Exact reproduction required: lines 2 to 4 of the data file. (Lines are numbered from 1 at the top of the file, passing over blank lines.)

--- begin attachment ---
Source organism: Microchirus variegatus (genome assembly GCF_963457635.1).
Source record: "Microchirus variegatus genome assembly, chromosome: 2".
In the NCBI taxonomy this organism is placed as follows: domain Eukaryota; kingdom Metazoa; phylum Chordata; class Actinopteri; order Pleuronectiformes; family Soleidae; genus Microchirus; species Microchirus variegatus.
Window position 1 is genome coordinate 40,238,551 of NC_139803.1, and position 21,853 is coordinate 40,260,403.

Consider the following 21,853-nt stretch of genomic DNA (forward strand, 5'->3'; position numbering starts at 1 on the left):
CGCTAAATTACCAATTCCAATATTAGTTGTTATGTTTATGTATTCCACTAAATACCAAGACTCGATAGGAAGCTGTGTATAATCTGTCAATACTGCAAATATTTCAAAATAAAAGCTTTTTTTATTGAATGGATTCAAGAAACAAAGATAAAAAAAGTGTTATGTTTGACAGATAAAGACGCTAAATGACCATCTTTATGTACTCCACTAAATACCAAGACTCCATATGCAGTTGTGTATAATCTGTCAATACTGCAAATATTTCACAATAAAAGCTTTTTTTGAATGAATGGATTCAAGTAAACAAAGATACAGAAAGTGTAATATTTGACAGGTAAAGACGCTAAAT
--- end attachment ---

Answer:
Source record: "Microchirus variegatus genome assembly, chromosome: 2".
In the NCBI taxonomy this organism is placed as follows: domain Eukaryota; kingdom Metazoa; phylum Chordata; class Actinopteri; order Pleuronectiformes; family Soleidae; genus Microchirus; species Microchirus variegatus.
Window position 1 is genome coordinate 40,238,551 of NC_139803.1, and position 21,853 is coordinate 40,260,403.